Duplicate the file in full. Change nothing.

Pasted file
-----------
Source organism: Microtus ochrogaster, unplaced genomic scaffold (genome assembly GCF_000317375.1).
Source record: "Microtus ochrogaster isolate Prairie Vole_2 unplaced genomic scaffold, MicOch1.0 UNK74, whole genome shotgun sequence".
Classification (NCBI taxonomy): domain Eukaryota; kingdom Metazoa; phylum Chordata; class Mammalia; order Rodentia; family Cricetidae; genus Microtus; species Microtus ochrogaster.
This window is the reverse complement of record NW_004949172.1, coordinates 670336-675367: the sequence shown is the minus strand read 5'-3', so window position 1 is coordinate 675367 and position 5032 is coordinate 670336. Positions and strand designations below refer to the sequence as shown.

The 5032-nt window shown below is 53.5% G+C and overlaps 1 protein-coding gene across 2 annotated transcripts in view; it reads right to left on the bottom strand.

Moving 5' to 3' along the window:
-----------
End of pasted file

Source organism: Microtus ochrogaster, unplaced genomic scaffold (genome assembly GCF_000317375.1).
Source record: "Microtus ochrogaster isolate Prairie Vole_2 unplaced genomic scaffold, MicOch1.0 UNK74, whole genome shotgun sequence".
Classification (NCBI taxonomy): domain Eukaryota; kingdom Metazoa; phylum Chordata; class Mammalia; order Rodentia; family Cricetidae; genus Microtus; species Microtus ochrogaster.
This window is the reverse complement of record NW_004949172.1, coordinates 670336-675367: the sequence shown is the minus strand read 5'-3', so window position 1 is coordinate 675367 and position 5032 is coordinate 670336. Positions and strand designations below refer to the sequence as shown.

The 5032-nt window shown below is 53.5% G+C and overlaps 1 protein-coding gene across 2 annotated transcripts in view; it reads right to left on the bottom strand.

Moving 5' to 3' along the window: